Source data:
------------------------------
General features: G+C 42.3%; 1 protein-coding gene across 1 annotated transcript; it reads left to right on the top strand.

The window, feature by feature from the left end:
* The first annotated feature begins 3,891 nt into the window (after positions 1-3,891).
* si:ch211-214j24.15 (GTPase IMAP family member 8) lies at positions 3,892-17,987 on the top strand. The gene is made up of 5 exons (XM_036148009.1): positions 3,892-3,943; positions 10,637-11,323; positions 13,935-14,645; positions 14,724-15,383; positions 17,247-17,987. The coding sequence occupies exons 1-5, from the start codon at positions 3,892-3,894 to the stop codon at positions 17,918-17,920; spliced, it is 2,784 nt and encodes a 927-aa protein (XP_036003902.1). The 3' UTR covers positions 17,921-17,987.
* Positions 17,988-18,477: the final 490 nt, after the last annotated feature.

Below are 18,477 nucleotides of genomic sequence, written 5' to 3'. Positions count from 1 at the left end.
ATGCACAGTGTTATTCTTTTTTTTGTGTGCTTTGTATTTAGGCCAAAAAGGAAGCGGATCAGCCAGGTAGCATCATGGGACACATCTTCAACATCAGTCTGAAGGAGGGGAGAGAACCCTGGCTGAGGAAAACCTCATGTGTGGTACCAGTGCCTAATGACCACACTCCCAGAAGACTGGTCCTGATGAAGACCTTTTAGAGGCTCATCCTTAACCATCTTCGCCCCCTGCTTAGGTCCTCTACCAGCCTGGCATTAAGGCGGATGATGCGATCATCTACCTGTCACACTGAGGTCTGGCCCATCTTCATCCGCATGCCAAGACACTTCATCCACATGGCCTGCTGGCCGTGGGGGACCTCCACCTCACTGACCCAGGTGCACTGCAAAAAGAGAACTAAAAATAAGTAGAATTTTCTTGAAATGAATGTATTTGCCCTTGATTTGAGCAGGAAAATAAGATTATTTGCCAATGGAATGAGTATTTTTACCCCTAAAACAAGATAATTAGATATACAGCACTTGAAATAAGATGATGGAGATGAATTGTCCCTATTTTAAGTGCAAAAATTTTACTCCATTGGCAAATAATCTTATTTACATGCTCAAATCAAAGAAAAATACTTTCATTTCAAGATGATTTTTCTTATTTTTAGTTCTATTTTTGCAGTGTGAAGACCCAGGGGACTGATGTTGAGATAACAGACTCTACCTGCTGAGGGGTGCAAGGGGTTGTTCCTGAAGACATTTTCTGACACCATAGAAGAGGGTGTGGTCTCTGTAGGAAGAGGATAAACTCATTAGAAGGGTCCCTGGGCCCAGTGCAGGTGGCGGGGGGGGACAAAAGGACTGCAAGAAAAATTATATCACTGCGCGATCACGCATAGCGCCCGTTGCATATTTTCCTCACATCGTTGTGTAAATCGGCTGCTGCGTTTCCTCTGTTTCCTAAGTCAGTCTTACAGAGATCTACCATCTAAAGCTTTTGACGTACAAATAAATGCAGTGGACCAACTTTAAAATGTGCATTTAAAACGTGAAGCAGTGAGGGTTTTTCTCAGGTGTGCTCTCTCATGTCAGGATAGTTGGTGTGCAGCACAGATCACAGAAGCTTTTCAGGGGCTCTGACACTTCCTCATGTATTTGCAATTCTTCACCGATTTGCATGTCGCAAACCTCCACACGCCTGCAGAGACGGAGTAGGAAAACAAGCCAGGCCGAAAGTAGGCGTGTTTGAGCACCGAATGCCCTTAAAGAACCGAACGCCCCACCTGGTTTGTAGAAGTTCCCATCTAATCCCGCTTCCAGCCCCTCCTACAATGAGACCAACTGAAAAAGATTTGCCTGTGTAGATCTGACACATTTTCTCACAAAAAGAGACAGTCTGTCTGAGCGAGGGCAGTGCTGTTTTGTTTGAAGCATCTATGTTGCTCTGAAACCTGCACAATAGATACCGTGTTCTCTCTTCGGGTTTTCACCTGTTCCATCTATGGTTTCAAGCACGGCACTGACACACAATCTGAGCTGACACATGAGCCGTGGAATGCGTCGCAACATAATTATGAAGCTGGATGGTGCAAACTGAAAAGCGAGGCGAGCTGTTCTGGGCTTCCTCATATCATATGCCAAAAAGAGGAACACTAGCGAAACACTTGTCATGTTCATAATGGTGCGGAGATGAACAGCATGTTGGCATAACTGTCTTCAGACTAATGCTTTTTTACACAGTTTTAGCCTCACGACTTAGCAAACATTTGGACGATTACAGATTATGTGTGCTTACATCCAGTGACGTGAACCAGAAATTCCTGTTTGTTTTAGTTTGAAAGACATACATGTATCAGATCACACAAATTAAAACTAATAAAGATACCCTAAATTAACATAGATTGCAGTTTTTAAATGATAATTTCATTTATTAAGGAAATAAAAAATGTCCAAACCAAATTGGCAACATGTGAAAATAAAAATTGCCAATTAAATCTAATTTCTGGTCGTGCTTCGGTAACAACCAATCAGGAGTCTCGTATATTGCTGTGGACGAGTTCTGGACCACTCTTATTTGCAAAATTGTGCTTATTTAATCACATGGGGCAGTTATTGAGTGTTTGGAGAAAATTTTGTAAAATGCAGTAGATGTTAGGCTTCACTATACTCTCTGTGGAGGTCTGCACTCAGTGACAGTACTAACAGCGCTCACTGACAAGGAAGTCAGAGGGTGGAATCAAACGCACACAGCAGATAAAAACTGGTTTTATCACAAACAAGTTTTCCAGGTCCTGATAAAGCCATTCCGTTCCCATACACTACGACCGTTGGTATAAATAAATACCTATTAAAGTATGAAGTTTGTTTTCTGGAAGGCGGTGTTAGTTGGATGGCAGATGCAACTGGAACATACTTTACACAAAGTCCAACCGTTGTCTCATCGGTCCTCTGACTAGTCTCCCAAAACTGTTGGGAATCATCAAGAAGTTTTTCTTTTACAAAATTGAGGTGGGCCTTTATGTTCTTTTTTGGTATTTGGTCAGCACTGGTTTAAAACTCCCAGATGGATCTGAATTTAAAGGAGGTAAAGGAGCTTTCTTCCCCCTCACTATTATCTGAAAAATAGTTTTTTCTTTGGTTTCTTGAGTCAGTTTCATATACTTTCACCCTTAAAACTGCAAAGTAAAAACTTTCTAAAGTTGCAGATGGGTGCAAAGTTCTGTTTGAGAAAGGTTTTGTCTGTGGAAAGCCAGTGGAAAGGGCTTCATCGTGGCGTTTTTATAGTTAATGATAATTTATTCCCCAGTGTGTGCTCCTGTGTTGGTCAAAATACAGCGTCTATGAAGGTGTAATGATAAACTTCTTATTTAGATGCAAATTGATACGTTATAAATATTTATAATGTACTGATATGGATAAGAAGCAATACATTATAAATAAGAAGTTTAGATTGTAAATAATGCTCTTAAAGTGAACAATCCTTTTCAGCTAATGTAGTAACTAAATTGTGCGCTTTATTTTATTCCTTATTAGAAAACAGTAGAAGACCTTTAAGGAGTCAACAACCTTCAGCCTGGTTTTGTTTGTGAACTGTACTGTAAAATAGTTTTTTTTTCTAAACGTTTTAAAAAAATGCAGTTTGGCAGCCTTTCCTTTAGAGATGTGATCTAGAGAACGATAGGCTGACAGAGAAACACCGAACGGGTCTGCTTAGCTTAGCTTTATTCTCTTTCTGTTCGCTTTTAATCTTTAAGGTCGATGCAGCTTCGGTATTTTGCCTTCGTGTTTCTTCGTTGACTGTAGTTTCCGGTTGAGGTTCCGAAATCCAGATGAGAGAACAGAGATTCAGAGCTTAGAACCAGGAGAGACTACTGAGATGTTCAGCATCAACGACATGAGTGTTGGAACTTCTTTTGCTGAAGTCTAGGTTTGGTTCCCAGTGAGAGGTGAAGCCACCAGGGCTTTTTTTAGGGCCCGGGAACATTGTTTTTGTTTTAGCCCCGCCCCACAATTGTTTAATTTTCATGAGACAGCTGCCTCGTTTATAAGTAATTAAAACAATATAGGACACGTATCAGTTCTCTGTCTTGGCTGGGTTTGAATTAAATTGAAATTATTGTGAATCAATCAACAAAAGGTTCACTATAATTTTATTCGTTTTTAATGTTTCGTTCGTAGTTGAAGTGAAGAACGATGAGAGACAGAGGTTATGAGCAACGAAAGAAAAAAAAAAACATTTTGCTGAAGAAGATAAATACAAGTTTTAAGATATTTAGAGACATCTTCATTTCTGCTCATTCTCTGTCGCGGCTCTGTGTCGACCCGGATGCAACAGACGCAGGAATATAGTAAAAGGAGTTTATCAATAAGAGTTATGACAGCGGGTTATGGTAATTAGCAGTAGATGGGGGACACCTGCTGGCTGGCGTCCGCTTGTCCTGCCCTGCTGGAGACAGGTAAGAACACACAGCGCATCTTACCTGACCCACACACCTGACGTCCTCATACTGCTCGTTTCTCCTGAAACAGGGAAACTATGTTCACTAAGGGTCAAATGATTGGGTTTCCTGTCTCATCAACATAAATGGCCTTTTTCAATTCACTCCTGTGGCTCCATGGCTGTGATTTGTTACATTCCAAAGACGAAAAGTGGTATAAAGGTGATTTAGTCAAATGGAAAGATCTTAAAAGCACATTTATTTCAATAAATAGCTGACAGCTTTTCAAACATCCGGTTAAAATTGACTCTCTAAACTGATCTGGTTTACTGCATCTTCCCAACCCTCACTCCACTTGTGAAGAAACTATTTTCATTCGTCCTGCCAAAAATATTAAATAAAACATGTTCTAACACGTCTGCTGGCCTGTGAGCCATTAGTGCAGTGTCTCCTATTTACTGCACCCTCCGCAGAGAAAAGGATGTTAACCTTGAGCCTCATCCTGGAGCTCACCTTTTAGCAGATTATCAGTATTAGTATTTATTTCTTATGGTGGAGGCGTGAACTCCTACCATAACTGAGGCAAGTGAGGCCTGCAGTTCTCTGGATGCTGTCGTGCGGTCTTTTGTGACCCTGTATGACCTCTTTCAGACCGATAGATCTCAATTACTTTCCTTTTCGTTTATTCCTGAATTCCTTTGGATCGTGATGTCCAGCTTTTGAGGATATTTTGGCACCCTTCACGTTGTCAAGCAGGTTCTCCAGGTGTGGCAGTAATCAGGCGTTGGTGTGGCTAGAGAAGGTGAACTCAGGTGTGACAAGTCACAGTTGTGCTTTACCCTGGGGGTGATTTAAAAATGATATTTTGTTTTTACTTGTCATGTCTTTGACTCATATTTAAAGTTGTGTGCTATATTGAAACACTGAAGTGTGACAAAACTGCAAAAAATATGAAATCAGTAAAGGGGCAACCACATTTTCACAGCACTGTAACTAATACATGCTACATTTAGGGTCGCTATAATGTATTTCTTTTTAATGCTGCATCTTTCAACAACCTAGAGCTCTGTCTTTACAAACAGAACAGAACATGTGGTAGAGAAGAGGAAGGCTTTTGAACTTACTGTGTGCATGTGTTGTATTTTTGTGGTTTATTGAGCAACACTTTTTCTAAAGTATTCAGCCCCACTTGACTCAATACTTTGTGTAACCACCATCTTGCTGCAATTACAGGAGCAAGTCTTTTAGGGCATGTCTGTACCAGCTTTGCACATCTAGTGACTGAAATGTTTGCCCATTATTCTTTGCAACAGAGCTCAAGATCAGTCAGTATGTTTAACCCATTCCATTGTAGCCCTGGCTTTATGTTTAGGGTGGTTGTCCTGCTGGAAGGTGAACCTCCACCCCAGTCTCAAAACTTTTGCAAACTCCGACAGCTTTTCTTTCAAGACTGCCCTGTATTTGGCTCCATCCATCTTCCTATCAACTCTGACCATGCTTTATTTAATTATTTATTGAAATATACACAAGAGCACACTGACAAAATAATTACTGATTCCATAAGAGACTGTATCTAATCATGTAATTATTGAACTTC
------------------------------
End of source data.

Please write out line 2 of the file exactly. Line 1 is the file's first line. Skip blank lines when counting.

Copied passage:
The window, feature by feature from the left end: